Castor Oil Packs: What is it, how to use it, and what are the benefits

There’s a reason your grandmother used castor oil as a remedy for everything. It has been said to cure every ailment from skin break outs to heart-wrenching break ups. Well, maybe not the latter, but it is a product you might want to consider adding to your beauty arsenal.

What is castor oil?

Castor oil has been used for health purposes for a long time, much longer than your grandmother’s lifetime. It is one of my favorite recommendations for constipation, skin health, and arthritis pain.

Castor oil comes from castor bean, which is considered one of the oldest cultivated crops. Native to India, it consists of ricinoleic, linoleic, oleic, stearic, and linolenic fatty acids. Because of its high ricinoleic acid content, castor oil is less prone to oxidation and has a longer shelf life than other oils. The ricinoleic acid is also said to be the reason for its wonderful health benefits.

The Many Health Benefits of Castor Oil

Castor Oil for Constipation and Lymphatic Drainage

Castor oil is known to be a strong laxative. Using a castor oil pack on the abdomen can aid in bowel movements because it increases intestinal motility. In addition, it can also help to move the lymphatic system, which is the system that helps rid the body of waste. We need this system to function properly otherwise the build up of waste could make us sick.

Castor Oil for Skin

Castor oil is great for hair and scalp health. It is rich in Vitamin E and has anti-bacterial and anti-fungal properties. It is said to improve circulation and promote hair growth. I like to mix castor oil with jojoba oil and massage it into my scalp, brush it through and then leave it in for about half an hour before showering. You may have to shampoo your hair a few times or rinse it with diluted apple cider vinegar to help break down the oil. You can do this hair treatment once or twice a week and you may notice that your hair feels more luxurious!

Other Uses of Castor Oil

Castor oil packs aid in the cleansing of the liver, which is why they can be very beneficial while following a cleanse. Helping the liver function properly means hormones will be metabolized more efficiently (yay!). It can increase circulation (thereby helping menstrual abnormalities), relieve pain, and improve digestion. Due to its anti-inflammatory properties, castor oil packs may ease the pain of arthritis when placed on the affected area with a hot water bottle for 20-45 minutes. It can also be used on the scalp and as a hair mask to promote circulation and encourage hair growth.

I must, however, offer a disclaimer. While many believe in the benefits of ingesting castor oil, I would caution against using it internally due to its possible gastrointestinal side effects and instead recommend castor oil packs, which are used externally. Using castor oil externally can be very beneficial because it can enter the body through the skin. Making your own castor oil pack is easy peasy!

How to Make Castor Oil Packs

You can make your own castor oil packs at home with a few materials. You will need:

How to:

  1. Open your flannel. Depending on how big it is, you may wish to fold it once. Pour 1 tablespoon of castor oil to approximately half the flannel length. Fold your flannel in half over the oil and place over the abdomen.
  2. Because castor oil is very sticky, you may want to lay on top of an old towel in case of spillage, or you can bind the flannel to your abdomen with saran wrap to keep it in place.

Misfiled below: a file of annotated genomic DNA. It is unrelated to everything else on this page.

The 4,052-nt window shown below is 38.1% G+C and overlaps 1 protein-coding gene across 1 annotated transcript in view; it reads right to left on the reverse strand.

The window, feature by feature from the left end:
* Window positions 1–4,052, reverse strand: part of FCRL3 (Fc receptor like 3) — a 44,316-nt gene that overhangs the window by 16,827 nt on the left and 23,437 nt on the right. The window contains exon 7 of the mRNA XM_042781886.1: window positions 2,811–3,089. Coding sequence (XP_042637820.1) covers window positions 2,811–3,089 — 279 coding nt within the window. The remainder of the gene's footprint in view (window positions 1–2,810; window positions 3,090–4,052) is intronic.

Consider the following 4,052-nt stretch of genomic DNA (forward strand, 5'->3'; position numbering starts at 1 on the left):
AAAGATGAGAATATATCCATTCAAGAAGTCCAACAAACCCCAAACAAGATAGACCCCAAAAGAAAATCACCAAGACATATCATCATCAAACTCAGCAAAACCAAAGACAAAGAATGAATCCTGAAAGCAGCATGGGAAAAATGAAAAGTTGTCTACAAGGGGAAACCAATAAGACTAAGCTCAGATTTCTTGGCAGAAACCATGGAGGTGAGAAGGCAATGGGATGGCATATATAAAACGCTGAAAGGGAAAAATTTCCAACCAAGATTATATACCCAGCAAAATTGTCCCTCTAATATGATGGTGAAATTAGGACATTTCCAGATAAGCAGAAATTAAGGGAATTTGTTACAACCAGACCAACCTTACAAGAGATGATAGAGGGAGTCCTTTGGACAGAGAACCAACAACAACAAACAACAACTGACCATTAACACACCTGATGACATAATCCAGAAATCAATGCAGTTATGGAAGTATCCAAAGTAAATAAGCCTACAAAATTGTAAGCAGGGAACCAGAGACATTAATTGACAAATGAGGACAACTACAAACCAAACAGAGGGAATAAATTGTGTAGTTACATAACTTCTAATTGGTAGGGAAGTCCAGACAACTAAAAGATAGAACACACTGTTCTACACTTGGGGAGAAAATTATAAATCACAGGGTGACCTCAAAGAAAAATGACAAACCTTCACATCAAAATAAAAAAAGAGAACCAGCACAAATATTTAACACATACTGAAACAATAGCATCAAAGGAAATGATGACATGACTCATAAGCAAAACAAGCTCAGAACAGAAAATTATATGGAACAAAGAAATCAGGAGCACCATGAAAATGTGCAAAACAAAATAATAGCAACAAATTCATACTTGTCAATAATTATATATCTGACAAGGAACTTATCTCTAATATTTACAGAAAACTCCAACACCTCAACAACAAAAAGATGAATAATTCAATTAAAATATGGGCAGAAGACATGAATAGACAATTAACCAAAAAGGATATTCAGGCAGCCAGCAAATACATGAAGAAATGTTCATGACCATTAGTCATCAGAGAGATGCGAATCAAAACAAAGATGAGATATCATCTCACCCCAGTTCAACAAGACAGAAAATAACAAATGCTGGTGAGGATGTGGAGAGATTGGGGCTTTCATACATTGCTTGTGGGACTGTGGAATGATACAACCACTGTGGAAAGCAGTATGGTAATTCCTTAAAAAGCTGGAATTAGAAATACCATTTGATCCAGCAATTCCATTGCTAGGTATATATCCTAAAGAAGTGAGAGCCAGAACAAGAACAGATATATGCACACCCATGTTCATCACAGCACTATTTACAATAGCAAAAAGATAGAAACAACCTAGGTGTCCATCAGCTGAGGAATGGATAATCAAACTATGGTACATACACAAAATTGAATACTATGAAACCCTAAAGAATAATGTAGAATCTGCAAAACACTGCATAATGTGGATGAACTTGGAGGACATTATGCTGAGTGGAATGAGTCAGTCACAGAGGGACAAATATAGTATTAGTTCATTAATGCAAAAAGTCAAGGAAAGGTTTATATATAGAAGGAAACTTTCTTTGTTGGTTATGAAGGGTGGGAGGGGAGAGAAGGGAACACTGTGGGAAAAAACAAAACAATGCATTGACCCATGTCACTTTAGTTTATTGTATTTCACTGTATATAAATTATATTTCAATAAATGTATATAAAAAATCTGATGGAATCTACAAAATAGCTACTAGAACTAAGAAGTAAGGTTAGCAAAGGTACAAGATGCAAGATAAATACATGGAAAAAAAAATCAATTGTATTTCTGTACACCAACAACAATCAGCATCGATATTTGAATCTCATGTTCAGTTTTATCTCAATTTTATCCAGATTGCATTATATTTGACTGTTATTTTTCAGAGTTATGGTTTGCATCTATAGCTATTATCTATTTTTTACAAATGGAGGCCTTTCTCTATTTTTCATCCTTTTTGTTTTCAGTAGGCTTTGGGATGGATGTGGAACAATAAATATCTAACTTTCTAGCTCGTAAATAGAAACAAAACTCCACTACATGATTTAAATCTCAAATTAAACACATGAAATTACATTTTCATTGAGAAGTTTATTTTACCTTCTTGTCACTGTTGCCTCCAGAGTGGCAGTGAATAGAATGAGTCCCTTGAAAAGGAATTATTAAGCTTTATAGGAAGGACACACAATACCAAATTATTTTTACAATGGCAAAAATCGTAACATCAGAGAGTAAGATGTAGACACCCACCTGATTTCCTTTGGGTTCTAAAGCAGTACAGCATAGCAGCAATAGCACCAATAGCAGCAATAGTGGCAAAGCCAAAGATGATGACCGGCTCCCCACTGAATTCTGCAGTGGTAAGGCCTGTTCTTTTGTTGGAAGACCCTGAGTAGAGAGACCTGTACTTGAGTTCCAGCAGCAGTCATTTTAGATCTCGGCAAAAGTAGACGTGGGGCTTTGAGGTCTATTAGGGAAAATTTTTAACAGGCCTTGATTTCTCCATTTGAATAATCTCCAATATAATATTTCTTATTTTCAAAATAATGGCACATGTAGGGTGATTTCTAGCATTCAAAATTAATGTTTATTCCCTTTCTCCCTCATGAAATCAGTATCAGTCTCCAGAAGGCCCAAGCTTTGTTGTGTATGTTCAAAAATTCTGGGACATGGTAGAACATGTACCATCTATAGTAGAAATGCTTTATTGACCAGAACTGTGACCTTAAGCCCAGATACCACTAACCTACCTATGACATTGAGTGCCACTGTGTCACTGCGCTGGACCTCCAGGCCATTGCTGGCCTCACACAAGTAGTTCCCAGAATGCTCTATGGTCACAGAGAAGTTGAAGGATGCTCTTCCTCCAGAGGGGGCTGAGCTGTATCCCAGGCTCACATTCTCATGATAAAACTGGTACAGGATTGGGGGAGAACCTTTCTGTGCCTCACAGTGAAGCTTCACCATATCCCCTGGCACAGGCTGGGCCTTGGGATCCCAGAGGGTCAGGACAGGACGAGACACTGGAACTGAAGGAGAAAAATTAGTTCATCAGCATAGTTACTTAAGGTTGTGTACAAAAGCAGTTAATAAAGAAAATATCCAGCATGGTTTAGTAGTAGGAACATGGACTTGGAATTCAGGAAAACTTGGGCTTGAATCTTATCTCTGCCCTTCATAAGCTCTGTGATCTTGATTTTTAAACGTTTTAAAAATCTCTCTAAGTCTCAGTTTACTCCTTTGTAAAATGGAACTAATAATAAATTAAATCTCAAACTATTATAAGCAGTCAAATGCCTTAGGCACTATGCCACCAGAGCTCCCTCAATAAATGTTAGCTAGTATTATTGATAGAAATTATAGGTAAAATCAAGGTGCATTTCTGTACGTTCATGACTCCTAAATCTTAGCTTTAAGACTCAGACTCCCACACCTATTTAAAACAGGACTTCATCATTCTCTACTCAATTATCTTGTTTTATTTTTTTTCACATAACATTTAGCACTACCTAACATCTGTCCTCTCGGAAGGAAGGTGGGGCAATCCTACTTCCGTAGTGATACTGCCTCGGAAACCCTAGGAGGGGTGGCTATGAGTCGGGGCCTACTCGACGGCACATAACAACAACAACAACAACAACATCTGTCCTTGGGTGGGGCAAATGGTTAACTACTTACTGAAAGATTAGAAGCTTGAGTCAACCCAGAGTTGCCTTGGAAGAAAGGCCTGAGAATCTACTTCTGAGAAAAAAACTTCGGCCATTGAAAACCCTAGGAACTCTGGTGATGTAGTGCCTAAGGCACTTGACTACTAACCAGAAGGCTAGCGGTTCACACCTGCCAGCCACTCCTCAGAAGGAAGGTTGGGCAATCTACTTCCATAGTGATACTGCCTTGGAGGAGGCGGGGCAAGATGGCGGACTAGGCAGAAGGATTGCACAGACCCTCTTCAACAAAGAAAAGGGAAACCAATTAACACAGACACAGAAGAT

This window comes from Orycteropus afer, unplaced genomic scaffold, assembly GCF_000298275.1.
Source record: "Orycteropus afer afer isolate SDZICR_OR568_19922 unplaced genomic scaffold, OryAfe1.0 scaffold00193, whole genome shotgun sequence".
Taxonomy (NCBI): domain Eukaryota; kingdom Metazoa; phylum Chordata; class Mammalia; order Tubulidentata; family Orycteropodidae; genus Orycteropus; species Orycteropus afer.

3. Place your hot water bottle on top of the flannel on your stomach.
  4. Relax with your castor oil pack for 20-60 minutes. You can read, listen to gentle music, nap, meditate, or escape to your mental oasis!
  5. Remove and wipe excess oil off of the skin. Store your flannel (no need to wash) in a glass jar in the refrigerator. You can re-use your pack several times before replacing (the odor will tell you when it’s time!). Just add more oil before each use.

As a precaution, do not use castor oil packs if cancerous tumors, ulcers, and/or uterine growths are present. It is also not recommended for pregnant or nursing women or use during menstruation.

I’d love to hear what you use castor oil for! Let me know in the comments below!

 


 

Sources:

Arslan CG, Eser I. An examination of the effect of castor oil packs on constipation in the elderly. Complemental Therapies in Clinical Practice. 2011;17(1):58-62. doi: 10.1016/j.ctcp.2010.04.004.

Dr. Mercola. Castor oil may help relieve arthritis, sciatica and back pain. Mercola.com. 2012. http://articles.mercola.com/sites/articles/archive/2012/04/28/castor-oil-to-treat-health-conditions.aspx#_edn14. Accessed December 2, 2016.

Patel VR, Dumancas GG, Kasi Viswanath LC, Maples R, Subong BJJ. Castor Oil: Properties, Uses, and Optimization of Processing Parameters in Commercial Production. Lipid insights. 2016;9:1-12. doi:10.4137/LPI.S40233.

Medhi B, Kishore K, Singh U, Seth SD. Comparative clinical trial of castor oil and diclofenac sodium in patients with osteoarthritis. Psychotherapy Research. 2009;23(10):1469-73. doi: 10.1002/ptr.2804.

Tunaru S, Althoff TF, Nüsing RM, Diener M, Offermanns S. Castor oil induces laxation and uterus contraction via ricinoleic acid activating prostaglandin EP3 receptors. Proceedings of the National Academy of Sciences of the United States of America. 2012;109(23):9179-9184. doi:10.1073/pnas.1201627109.

Showing 2 comments
  • Rebecca
    Reply

    Thank you for this very informative article– I hope to get castor oil packets very soon and look forward to the benefits!!!

  • Katie Dwaileebe
    Reply

    Let me know how it works out for you!

Leave a Comment